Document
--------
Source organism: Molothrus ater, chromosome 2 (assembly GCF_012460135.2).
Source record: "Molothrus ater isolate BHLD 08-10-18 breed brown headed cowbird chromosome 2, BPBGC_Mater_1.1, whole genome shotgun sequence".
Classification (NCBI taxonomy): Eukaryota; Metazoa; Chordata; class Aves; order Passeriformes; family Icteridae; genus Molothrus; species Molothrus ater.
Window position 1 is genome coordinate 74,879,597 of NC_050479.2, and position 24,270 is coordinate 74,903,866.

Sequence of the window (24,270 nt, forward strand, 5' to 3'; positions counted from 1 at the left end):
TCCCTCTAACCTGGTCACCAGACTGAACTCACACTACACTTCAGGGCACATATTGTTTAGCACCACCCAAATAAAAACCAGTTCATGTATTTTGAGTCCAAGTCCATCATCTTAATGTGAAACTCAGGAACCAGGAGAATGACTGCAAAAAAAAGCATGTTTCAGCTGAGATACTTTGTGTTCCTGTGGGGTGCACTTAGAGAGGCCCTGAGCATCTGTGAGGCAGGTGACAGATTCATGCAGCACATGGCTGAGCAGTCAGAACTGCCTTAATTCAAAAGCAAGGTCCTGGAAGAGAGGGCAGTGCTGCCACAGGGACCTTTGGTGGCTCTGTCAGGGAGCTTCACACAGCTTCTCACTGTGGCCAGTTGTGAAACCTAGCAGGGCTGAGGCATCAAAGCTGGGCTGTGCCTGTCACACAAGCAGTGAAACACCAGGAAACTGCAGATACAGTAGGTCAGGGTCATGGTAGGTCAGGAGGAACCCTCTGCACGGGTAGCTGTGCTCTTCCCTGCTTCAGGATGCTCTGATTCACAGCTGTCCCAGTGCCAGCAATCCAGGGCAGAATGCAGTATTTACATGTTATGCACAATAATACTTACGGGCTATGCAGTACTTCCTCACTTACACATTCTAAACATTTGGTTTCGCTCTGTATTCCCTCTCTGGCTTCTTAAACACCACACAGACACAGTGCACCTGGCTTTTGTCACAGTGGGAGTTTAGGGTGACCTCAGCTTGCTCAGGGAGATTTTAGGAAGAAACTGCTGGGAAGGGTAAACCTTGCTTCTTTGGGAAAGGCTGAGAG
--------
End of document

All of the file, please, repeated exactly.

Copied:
Source organism: Molothrus ater, chromosome 2 (assembly GCF_012460135.2).
Source record: "Molothrus ater isolate BHLD 08-10-18 breed brown headed cowbird chromosome 2, BPBGC_Mater_1.1, whole genome shotgun sequence".
Classification (NCBI taxonomy): Eukaryota; Metazoa; Chordata; class Aves; order Passeriformes; family Icteridae; genus Molothrus; species Molothrus ater.
Window position 1 is genome coordinate 74,879,597 of NC_050479.2, and position 24,270 is coordinate 74,903,866.

Sequence of the window (24,270 nt, forward strand, 5' to 3'; positions counted from 1 at the left end):
TCCCTCTAACCTGGTCACCAGACTGAACTCACACTACACTTCAGGGCACATATTGTTTAGCACCACCCAAATAAAAACCAGTTCATGTATTTTGAGTCCAAGTCCATCATCTTAATGTGAAACTCAGGAACCAGGAGAATGACTGCAAAAAAAAGCATGTTTCAGCTGAGATACTTTGTGTTCCTGTGGGGTGCACTTAGAGAGGCCCTGAGCATCTGTGAGGCAGGTGACAGATTCATGCAGCACATGGCTGAGCAGTCAGAACTGCCTTAATTCAAAAGCAAGGTCCTGGAAGAGAGGGCAGTGCTGCCACAGGGACCTTTGGTGGCTCTGTCAGGGAGCTTCACACAGCTTCTCACTGTGGCCAGTTGTGAAACCTAGCAGGGCTGAGGCATCAAAGCTGGGCTGTGCCTGTCACACAAGCAGTGAAACACCAGGAAACTGCAGATACAGTAGGTCAGGGTCATGGTAGGTCAGGAGGAACCCTCTGCACGGGTAGCTGTGCTCTTCCCTGCTTCAGGATGCTCTGATTCACAGCTGTCCCAGTGCCAGCAATCCAGGGCAGAATGCAGTATTTACATGTTATGCACAATAATACTTACGGGCTATGCAGTACTTCCTCACTTACACATTCTAAACATTTGGTTTCGCTCTGTATTCCCTCTCTGGCTTCTTAAACACCACACAGACACAGTGCACCTGGCTTTTGTCACAGTGGGAGTTTAGGGTGACCTCAGCTTGCTCAGGGAGATTTTAGGAAGAAACTGCTGGGAAGGGTAAACCTTGCTTCTTTGGGAAAGGCTGAGAG